"This Court may, and generally will, deem a claim abandoned when a plaintiff fails to respond to a defendant's arguments that the claim should be dismissed." Lipton v. County of Orange, 315 F. Supp. 2d 434, 446 (S.D.N.Y. 2004). See also Blouin ex rel. Estate of Pouliot v. Spitzer, 356 F.3d 348, 363 n. 9 (2d Cir. 2004). Likewise, where a plaintiff expressly states in motion papers that her complaint does not allege a particular claim, such a statement "constitutes an express and binding abandonment" of the claim. Conboy v. AT&T Corp., 241 F.3d 242, 250 (2d Cir. 2001). Given the numerous statements Arbercheski has made in her opposition characterizing her claim as a disparate treatment claim and denying that she is advancing a sexual harassment or hostile work environment claim, Arbercheski is deemed to have abandoned the latter claims.

  In its reply, Oracle presses its argument that the disparate treatment claim must be dismissed. Title VII of the Civil Rights Act of 1964 makes it unlawful for an employer "to fail or refuse to hire or to discharge any individual, or otherwise to discriminate against any individual with respect to his compensation, terms, conditions, or privileges of employment, because of such individual's race, color, religion, sex, or national origin." 42 U.S.C. § 2000e-2(a)(1) (emphasis supplied). Concluding that an "employment discrimination plaintiff need not plead a prima facie case of discrimination," Swierkiewicz, 534 U.S. at 515,*fn6 the Supreme Court observed that to hold otherwise not only would "narrowly constrict the role of the pleadings," but also would be inappropriate in certain cases, such as where a plaintiff, following discovery, may "produce direct evidence of discrimination." Id. at 511 (citation omitted). Additionally, the Court explained that to require more from an employment discrimination complaint than that it "give the defendant fair notice of what the plaintiff's claim is and the grounds upon which it rests" would thwart the plain meaning of Rule 8. Id. at 512 (citation omitted).

  Oracle argues that Arbercheski's Complaint fails to allege facts sufficient to establish a prima facie claim of gender-based disparate treatment. But this misstates Arbercheski's burden at the pleading stage. She must do nothing more than furnish "fair notice" of her claim and "the grounds upon which it rests." Although the Complaint devotes a scant paragraph to developing the basis for a disparate treatment claim, it identifies the relevant time period — July 2003 — and at least one individual, a male, who Arbercheski alleges was "`laid off' with a severance package," unlike herself, whose employment was allegedly terminated without benefits or a severance package. Oracle notes that the Complaint does not allege facts indicating that the male in question was similarly situated to Arbercheski, but rather alleges certain facts pertaining to Arbercheski's actions that represent material differences that could account for their different treatment. "Whether or not [a plaintiff] has correctly defined which employees are similarly situated to her," however, "is a question of fact that is not appropriately resolved on a motion to dismiss." Gratton v. JetBlue Airways, 04 Civ. 7561 (DLC), 2004 WL 1251786, at *8 (S.D.N.Y. May 25, 2005). Arbercheski has given Oracle fair notice of the basis of her disparate treatment claim, and therefore it is inappropriate to dismiss the Complaint at this stage.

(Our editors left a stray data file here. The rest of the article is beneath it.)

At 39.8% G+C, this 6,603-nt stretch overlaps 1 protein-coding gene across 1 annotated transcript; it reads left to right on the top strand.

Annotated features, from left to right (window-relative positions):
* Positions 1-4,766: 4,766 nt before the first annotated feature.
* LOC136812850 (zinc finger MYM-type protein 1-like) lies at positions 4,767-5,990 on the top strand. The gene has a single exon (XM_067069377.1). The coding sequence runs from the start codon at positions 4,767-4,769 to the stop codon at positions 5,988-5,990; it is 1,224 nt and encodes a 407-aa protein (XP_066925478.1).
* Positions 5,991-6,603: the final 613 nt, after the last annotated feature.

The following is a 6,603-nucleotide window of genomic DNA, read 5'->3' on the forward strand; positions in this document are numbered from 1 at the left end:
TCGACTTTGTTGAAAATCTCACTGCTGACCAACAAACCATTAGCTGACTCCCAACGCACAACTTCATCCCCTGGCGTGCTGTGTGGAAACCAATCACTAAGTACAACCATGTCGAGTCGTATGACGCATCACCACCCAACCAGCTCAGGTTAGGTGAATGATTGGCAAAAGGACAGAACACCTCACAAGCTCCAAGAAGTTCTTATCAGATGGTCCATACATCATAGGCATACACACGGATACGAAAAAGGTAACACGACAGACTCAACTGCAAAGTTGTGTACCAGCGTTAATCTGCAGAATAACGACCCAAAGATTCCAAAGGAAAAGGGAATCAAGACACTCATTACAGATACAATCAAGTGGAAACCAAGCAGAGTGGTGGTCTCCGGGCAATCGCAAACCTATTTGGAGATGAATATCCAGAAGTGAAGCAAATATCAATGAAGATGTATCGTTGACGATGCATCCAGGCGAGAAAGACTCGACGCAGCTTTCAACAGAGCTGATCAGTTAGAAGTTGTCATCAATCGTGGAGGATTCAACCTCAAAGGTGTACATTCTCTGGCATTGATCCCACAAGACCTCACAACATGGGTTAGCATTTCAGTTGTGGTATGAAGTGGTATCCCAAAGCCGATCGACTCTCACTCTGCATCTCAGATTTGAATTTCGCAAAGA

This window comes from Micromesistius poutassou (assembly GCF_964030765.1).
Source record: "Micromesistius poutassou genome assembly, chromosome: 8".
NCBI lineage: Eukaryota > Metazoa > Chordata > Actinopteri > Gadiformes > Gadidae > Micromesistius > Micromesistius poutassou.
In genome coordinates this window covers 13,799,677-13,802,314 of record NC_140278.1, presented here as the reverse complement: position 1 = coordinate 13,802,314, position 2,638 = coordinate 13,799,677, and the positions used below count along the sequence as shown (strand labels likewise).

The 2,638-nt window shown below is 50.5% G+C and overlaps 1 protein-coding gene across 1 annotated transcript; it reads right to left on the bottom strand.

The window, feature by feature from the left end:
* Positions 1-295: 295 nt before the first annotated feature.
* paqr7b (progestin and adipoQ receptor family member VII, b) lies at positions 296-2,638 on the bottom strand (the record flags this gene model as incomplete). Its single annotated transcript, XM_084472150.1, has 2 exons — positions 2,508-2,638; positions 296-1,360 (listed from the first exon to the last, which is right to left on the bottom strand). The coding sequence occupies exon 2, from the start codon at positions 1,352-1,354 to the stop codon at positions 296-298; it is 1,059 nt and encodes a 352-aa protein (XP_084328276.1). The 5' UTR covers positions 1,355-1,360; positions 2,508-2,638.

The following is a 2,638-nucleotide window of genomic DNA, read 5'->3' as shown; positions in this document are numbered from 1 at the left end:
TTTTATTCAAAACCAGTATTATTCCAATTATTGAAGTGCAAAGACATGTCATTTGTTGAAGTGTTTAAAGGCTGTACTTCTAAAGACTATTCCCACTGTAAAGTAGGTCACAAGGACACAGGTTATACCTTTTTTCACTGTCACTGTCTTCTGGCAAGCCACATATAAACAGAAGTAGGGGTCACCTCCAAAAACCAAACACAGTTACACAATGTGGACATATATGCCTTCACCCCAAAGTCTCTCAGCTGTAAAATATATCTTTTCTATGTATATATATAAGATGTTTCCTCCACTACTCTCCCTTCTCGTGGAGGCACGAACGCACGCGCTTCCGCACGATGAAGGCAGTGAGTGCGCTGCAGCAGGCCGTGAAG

Plaintiff's claim may also be read to plead a retaliation claim. Oracle did not move to dismiss that claim, therefore the case will proceed on the basis of two claims pleaded against Oracle: one for disparate treatment in the provision of severance packages and another for wrongful termination of employment in retaliation for a complaint regarding sexual harassment and a hostile work environment.


  Oracle's motion to dismiss is denied.



© 1992-2005 VersusLaw Inc.

Buy This Entire Record For $7.95

Official citation and/or docket number and footnotes (if any) for this case available with purchase.

Learn more about what you receive with purchase of this case.